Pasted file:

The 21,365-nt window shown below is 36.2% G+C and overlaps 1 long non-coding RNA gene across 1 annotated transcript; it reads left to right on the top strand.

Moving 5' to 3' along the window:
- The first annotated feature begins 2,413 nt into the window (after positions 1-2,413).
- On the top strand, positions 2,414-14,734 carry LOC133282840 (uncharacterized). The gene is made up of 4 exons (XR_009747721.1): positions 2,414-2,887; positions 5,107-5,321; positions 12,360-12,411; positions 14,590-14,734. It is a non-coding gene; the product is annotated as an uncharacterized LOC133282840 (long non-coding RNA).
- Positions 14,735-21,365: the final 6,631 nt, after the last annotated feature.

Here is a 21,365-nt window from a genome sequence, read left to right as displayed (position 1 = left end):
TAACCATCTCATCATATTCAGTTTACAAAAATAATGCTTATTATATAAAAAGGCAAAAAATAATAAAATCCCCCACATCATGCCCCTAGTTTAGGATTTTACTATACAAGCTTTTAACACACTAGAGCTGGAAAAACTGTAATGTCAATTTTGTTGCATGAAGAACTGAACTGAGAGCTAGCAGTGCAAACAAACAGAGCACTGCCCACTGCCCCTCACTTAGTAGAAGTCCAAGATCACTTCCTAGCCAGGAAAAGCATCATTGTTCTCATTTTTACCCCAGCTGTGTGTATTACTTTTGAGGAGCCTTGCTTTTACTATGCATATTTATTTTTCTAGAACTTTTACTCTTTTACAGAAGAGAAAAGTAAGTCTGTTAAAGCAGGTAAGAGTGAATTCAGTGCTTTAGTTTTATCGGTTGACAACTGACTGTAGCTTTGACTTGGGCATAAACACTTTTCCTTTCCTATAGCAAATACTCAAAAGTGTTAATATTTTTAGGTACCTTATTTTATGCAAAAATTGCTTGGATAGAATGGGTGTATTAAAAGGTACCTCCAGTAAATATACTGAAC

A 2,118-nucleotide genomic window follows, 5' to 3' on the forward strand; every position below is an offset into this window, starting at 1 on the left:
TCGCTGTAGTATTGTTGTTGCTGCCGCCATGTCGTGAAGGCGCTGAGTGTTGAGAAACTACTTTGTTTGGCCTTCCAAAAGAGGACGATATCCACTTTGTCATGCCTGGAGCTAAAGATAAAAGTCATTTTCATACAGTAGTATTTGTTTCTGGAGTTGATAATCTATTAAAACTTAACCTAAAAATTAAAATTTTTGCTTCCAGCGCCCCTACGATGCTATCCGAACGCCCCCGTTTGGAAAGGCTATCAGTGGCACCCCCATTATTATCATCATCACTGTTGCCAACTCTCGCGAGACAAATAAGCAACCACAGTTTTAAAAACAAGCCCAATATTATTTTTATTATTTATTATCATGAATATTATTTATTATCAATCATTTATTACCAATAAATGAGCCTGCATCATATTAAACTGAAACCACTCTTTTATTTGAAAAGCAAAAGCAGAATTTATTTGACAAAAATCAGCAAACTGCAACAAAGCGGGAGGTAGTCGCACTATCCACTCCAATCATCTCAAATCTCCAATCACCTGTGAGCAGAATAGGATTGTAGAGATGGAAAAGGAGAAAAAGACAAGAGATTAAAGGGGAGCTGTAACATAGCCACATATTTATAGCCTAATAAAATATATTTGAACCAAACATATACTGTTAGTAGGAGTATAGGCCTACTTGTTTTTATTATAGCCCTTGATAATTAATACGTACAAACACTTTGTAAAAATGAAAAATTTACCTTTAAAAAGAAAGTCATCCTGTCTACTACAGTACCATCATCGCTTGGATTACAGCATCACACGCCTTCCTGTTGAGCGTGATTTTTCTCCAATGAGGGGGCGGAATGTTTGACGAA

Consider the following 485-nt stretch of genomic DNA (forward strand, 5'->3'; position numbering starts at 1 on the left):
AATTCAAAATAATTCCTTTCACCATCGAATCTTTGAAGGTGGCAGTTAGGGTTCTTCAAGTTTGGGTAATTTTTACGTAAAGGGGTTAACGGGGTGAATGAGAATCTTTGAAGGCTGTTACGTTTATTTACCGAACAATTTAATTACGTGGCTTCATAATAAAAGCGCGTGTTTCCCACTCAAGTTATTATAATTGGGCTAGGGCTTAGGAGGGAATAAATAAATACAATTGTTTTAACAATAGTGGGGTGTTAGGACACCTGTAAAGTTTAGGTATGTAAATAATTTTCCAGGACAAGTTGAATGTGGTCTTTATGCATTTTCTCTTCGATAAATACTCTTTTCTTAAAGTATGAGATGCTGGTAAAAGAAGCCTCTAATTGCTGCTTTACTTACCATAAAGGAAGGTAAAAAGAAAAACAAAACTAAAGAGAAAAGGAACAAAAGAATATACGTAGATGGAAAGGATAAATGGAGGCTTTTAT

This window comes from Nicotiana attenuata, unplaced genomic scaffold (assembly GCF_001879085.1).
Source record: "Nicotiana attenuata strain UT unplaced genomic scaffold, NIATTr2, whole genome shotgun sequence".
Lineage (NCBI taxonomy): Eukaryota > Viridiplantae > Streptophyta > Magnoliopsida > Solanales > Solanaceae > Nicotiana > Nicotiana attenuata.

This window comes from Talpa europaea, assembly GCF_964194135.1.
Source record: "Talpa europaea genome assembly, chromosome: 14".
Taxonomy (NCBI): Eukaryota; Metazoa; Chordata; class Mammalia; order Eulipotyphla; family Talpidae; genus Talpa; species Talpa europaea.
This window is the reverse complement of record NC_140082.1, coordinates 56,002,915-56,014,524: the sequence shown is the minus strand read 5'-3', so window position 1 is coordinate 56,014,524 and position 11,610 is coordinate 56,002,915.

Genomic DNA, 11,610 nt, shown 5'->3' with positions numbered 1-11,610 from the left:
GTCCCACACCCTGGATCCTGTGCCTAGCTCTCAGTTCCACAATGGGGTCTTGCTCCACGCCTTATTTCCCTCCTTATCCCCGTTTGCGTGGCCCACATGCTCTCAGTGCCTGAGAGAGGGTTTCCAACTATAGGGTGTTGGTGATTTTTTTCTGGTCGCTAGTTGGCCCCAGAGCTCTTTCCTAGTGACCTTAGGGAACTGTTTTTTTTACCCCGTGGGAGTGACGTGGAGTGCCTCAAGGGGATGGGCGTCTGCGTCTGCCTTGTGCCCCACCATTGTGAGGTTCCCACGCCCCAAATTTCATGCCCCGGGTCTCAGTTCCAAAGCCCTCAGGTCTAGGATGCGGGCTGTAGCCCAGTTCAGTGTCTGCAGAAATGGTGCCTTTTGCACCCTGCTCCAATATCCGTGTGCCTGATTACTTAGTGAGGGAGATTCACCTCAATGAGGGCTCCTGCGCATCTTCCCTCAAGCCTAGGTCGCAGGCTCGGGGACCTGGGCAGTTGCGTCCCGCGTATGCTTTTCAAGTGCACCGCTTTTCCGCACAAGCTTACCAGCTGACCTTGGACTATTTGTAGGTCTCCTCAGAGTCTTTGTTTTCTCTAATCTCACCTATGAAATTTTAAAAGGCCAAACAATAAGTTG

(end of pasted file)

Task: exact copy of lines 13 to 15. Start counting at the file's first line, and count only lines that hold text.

Source record: "Nicotiana attenuata strain UT unplaced genomic scaffold, NIATTr2, whole genome shotgun sequence".
Lineage (NCBI taxonomy): Eukaryota > Viridiplantae > Streptophyta > Magnoliopsida > Solanales > Solanaceae > Nicotiana > Nicotiana attenuata.

This window comes from Talpa europaea, assembly GCF_964194135.1.